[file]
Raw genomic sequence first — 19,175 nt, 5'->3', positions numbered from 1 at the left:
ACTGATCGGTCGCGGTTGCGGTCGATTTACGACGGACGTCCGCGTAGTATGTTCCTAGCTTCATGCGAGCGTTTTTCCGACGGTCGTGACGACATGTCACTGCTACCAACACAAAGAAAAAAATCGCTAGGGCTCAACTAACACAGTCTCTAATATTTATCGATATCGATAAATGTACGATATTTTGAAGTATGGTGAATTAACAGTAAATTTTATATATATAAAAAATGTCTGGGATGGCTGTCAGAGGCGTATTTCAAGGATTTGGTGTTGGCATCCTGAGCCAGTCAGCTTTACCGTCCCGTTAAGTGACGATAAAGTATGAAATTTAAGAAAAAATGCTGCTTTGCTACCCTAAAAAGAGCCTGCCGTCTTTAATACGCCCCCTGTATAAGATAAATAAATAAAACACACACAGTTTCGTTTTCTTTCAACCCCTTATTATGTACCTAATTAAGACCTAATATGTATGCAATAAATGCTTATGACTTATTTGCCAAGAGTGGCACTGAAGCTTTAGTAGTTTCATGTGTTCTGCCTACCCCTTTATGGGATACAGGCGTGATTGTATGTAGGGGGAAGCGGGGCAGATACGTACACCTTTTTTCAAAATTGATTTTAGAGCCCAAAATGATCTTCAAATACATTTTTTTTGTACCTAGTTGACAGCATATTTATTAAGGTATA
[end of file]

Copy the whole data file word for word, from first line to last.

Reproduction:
Raw genomic sequence first — 19,175 nt, 5'->3', positions numbered from 1 at the left:
ACTGATCGGTCGCGGTTGCGGTCGATTTACGACGGACGTCCGCGTAGTATGTTCCTAGCTTCATGCGAGCGTTTTTCCGACGGTCGTGACGACATGTCACTGCTACCAACACAAAGAAAAAAATCGCTAGGGCTCAACTAACACAGTCTCTAATATTTATCGATATCGATAAATGTACGATATTTTGAAGTATGGTGAATTAACAGTAAATTTTATATATATAAAAAATGTCTGGGATGGCTGTCAGAGGCGTATTTCAAGGATTTGGTGTTGGCATCCTGAGCCAGTCAGCTTTACCGTCCCGTTAAGTGACGATAAAGTATGAAATTTAAGAAAAAATGCTGCTTTGCTACCCTAAAAAGAGCCTGCCGTCTTTAATACGCCCCCTGTATAAGATAAATAAATAAAACACACACAGTTTCGTTTTCTTTCAACCCCTTATTATGTACCTAATTAAGACCTAATATGTATGCAATAAATGCTTATGACTTATTTGCCAAGAGTGGCACTGAAGCTTTAGTAGTTTCATGTGTTCTGCCTACCCCTTTATGGGATACAGGCGTGATTGTATGTAGGGGGAAGCGGGGCAGATACGTACACCTTTTTTCAAAATTGATTTTAGAGCCCAAAATGATCTTCAAATACATTTTTTTTGTACCTAGTTGACAGCATATTTATTAAGGTATA